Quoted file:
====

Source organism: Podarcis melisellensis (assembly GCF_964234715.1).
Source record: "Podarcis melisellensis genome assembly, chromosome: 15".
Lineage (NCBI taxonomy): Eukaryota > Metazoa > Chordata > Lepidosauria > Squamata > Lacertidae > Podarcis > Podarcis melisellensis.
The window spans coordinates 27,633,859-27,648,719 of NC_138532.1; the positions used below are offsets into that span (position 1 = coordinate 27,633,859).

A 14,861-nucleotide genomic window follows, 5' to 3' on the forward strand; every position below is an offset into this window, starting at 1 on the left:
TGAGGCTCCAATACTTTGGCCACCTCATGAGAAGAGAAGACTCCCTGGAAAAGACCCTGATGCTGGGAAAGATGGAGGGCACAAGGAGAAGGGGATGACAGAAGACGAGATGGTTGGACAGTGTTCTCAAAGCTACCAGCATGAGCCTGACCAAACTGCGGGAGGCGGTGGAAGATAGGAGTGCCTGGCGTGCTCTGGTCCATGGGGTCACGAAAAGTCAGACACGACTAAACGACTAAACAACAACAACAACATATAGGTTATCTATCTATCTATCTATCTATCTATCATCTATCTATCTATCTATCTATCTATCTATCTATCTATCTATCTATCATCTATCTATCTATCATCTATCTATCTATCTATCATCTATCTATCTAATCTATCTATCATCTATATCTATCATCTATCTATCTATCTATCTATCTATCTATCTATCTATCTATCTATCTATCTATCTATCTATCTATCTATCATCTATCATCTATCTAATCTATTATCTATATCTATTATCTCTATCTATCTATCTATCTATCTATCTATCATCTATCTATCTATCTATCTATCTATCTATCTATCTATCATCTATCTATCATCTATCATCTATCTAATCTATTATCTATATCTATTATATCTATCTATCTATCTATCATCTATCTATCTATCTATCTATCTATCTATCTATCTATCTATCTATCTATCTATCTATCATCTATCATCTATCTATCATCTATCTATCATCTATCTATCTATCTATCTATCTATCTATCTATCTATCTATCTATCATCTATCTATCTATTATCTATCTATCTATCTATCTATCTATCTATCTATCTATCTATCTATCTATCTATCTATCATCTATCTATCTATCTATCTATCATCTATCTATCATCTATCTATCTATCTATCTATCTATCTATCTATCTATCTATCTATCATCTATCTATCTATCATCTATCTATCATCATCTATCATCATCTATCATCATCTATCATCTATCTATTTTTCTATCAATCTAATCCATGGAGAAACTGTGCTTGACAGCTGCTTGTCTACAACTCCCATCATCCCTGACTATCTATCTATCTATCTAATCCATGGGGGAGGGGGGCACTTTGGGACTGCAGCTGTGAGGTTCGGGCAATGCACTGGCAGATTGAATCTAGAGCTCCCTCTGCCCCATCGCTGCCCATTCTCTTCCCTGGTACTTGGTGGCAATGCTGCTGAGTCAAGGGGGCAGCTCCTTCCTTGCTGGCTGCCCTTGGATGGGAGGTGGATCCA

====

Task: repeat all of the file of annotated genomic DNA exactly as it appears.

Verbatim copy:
Source organism: Podarcis melisellensis (assembly GCF_964234715.1).
Source record: "Podarcis melisellensis genome assembly, chromosome: 15".
Lineage (NCBI taxonomy): Eukaryota > Metazoa > Chordata > Lepidosauria > Squamata > Lacertidae > Podarcis > Podarcis melisellensis.
The window spans coordinates 27,633,859-27,648,719 of NC_138532.1; the positions used below are offsets into that span (position 1 = coordinate 27,633,859).

A 14,861-nucleotide genomic window follows, 5' to 3' on the forward strand; every position below is an offset into this window, starting at 1 on the left:
TGAGGCTCCAATACTTTGGCCACCTCATGAGAAGAGAAGACTCCCTGGAAAAGACCCTGATGCTGGGAAAGATGGAGGGCACAAGGAGAAGGGGATGACAGAAGACGAGATGGTTGGACAGTGTTCTCAAAGCTACCAGCATGAGCCTGACCAAACTGCGGGAGGCGGTGGAAGATAGGAGTGCCTGGCGTGCTCTGGTCCATGGGGTCACGAAAAGTCAGACACGACTAAACGACTAAACAACAACAACAACATATAGGTTATCTATCTATCTATCTATCTATCTATCATCTATCTATCTATCTATCTATCTATCTATCTATCTATCTATCTATCATCTATCTATCTATCATCTATCTATCTATCTATCATCTATCTATCTAATCTATCTATCATCTATATCTATCATCTATCTATCTATCTATCTATCTATCTATCTATCTATCTATCTATCTATCTATCTATCTATCTATCTATCATCTATCATCTATCTAATCTATTATCTATATCTATTATCTCTATCTATCTATCTATCTATCTATCTATCATCTATCTATCTATCTATCTATCTATCTATCTATCTATCATCTATCTATCATCTATCATCTATCTAATCTATTATCTATATCTATTATATCTATCTATCTATCTATCATCTATCTATCTATCTATCTATCTATCTATCTATCTATCTATCTATCTATCTATCTATCATCTATCATCTATCTATCATCTATCTATCATCTATCTATCTATCTATCTATCTATCTATCTATCTATCTATCTATCATCTATCTATCTATTATCTATCTATCTATCTATCTATCTATCTATCTATCTATCTATCTATCTATCTATCTATCATCTATCTATCTATCTATCTATCATCTATCTATCATCTATCTATCTATCTATCTATCTATCTATCTATCTATCTATCTATCATCTATCTATCTATCATCTATCTATCATCATCTATCATCATCTATCATCATCTATCATCTATCTATTTTTCTATCAATCTAATCCATGGAGAAACTGTGCTTGACAGCTGCTTGTCTACAACTCCCATCATCCCTGACTATCTATCTATCTATCTAATCCATGGGGGAGGGGGGCACTTTGGGACTGCAGCTGTGAGGTTCGGGCAATGCACTGGCAGATTGAATCTAGAGCTCCCTCTGCCCCATCGCTGCCCATTCTCTTCCCTGGTACTTGGTGGCAATGCTGCTGAGTCAAGGGGGCAGCTCCTTCCTTGCTGGCTGCCCTTGGATGGGAGGTGGATCCA